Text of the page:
By Daniel Kohn
By Imade Nibokun
By Arrissia Owen
By Lilledeshan Bose
By Sarah Bennett
By Adam Lovinus
By Jena Ardell
By Nate Jackson
"My voice is not a sound but comes to the soul from all sides."
Darker My Love are one of the most underrated bands in LA—guitarist/vocalist/artist Tim Presley once said money label people told them they play the kind of music that has a "ceiling," and though that is sadly probably correct when it comes to marketing bands to people who are marketing majors, the actual music Darker My Love play has no ceiling—no hard-edged architectural features at all. They make tunes for the curve-cornered room the guy in the H.P. Lovecraft story tries to hide in because he knows bad things come from where hard edges meet, and they are a good old psych rock band if only because they are surrounded by these kinds of confusing contradictions.
Sandy Pearlman called the Byrds the "first technological band ever," and that's a much better word to use than psychedelic. Psychedelic means synaesthetic and Darker My Love does that, too; when you can get guitar parts that cross like light instead of sound you're doing the hard things right, and when you can see the song crawl up the walls like a tenement fire, then you can even take the things people used to say in the '60s in San Francisco a little more seriously.
But technology—as Pearlman uses it to mean magic, science, religion, sci-fi, Child ballads, hill ballads, serious country music, folk and Dylan—makes a band that composes on mechanical principles like the energy and flow in an electrical circuit instead of, say, decision and instinctual impulse. And energy and flow and electricity make bands that go after the nervous system (would you believe one of the DML ex-bands was the . . . Nerve Agents?) instead of the heart and so they have the sort of tonic/chronic/cthonic effects on the human body that generations of corset-bound pioneer women used to seek in laudanum and automatic writing, which was the real birth of American psychedelia, though it took the Byrds to lift the lick from Coltrane and put the name on it. And the Byrds lived in Los Angeles just like Darker My Love—can you believe these connections!
Darker My Love have a deep and crazy sound that dabs off all the wettest head rock from '65 to '95 but they get the flimsiest write-ups calling them only a shoegaze band, though they barely seem to find time while playing to gaze at vital delicate things like their effects pedals or their fingers, much less inert flaps of rubber on their feet. But the same way you could pull Loop apart and find "Real Cool Time," you can pull Darker My Love apart and find "Eight Miles High": bass (Rob Barbato) holding down the horizon line, vocals in understated chorus, guitar parts (Jared Everett) knocking knuckles when they both dip after the high or low registers. And although a song like "Fall" (would you believe half of DML was actually in the last touring line-up of . . . the Fall?) sounds like Loop/Telescopes/Jesus and Mary Chain at their most uncooperative—actually, it's a ringer for As Approved By Telescopes—there's that Byrds energy and flow from first 30 seconds (one beat on the snare, landed from somewhere up high, and then an easy climb to the opening harmony) of their August album on Dangerbird Records to the last 30 seconds (a seasick little fragment of "Summer Is Here" that makes me think of "War Pigs").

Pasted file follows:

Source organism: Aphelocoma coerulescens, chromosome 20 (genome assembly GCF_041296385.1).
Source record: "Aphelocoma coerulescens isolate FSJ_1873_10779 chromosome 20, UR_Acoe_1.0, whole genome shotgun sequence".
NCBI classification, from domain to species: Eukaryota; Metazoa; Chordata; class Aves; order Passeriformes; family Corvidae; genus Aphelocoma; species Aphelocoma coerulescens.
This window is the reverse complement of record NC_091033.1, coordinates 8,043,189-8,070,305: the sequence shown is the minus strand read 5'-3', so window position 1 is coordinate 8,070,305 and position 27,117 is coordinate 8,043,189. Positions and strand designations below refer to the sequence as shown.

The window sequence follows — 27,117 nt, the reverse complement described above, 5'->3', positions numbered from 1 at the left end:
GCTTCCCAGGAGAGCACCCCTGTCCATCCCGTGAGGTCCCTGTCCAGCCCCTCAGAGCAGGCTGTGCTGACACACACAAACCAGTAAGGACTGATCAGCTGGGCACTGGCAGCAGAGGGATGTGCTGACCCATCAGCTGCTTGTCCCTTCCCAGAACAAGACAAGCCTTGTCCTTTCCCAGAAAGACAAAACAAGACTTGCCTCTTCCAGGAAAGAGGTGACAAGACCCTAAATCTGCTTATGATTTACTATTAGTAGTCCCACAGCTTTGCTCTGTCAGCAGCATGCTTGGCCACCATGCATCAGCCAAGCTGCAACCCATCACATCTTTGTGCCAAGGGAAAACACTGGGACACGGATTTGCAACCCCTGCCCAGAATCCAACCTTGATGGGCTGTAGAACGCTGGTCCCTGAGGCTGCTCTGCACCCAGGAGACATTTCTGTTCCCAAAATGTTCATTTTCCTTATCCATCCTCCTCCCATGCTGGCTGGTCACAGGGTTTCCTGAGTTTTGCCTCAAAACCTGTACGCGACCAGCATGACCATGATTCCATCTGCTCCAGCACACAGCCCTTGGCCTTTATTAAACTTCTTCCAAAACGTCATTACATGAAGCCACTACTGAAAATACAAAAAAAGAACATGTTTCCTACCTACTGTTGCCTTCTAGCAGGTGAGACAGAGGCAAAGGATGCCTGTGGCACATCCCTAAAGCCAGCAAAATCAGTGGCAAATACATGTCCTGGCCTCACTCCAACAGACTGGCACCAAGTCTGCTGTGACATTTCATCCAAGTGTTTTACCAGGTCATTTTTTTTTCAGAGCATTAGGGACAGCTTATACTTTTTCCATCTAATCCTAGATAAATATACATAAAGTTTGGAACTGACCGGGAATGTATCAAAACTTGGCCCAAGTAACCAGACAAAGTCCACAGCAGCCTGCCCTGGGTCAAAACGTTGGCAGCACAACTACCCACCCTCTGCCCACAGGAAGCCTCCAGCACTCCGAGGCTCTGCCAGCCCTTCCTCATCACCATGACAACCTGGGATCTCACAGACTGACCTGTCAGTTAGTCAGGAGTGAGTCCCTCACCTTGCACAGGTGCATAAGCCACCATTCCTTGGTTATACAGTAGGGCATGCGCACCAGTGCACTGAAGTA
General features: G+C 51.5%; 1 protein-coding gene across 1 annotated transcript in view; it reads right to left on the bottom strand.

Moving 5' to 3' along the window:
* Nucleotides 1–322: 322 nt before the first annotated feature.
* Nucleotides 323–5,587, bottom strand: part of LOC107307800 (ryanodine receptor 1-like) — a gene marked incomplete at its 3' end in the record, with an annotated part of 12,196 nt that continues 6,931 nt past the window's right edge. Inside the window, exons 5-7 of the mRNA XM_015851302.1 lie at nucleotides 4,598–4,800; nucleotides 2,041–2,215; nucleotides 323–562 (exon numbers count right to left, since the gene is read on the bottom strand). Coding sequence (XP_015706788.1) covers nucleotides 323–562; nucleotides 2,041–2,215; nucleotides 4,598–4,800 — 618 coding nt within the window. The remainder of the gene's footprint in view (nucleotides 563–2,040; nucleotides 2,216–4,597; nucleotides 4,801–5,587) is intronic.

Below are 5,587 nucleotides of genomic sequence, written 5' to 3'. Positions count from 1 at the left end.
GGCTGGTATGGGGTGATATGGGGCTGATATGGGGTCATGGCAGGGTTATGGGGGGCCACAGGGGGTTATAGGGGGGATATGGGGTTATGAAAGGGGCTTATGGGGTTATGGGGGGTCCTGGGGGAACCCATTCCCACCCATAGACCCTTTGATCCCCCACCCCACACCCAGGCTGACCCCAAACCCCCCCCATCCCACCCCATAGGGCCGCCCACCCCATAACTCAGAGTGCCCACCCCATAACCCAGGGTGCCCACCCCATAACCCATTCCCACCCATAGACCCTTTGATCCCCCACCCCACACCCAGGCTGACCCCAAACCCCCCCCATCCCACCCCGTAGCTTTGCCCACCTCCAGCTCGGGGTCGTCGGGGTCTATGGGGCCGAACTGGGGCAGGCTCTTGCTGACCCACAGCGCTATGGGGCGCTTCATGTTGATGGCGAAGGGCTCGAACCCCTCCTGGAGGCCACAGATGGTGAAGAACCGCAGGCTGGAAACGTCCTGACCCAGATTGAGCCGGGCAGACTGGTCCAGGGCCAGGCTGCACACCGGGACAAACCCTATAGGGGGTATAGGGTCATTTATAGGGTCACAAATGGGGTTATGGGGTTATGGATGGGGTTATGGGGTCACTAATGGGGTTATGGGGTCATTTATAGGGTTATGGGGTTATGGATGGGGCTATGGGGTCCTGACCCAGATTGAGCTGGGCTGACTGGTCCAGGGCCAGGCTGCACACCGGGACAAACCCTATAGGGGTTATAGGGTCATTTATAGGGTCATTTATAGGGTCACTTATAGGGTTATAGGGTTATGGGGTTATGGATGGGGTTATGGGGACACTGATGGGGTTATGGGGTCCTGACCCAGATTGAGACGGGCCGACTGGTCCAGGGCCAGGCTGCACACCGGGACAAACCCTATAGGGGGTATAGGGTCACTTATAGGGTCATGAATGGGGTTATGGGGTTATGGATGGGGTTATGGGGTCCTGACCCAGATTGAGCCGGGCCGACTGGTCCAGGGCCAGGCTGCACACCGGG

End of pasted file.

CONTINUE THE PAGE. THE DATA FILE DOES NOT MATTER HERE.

No jangle guitar, but the same effect on the jangled personality, which wants a blanket to roll up in but will settle for sound effects of same—Darker My Love even softened a tiny bit for the recording, since I've seen them leave scorch spots on the stage where their shoes stayed still too long, but the circuit remains unbroken. Fast songs roll into slow ones into space-rock drop-outs and guitar solos baked 'til they're dripping and drummer Andy Granelli has the Ride "Seagull" beat (when DML told someone they were a band from nowhere, maybe they meant that record?) ready every time he needs it. Any British or British hopeful would love this instantly but I still think they really got an LA sound at the deepest part, even if they dress it up with a little Britishism. Which Sandy Pearlman saw too: guy on Sunset dressing like Lord Sutch in 1969 and saying, "Slip me an anodyne, mate, for I am ill." And do you know what an anodyne is? It soothes the nerves. Can you believe these connections!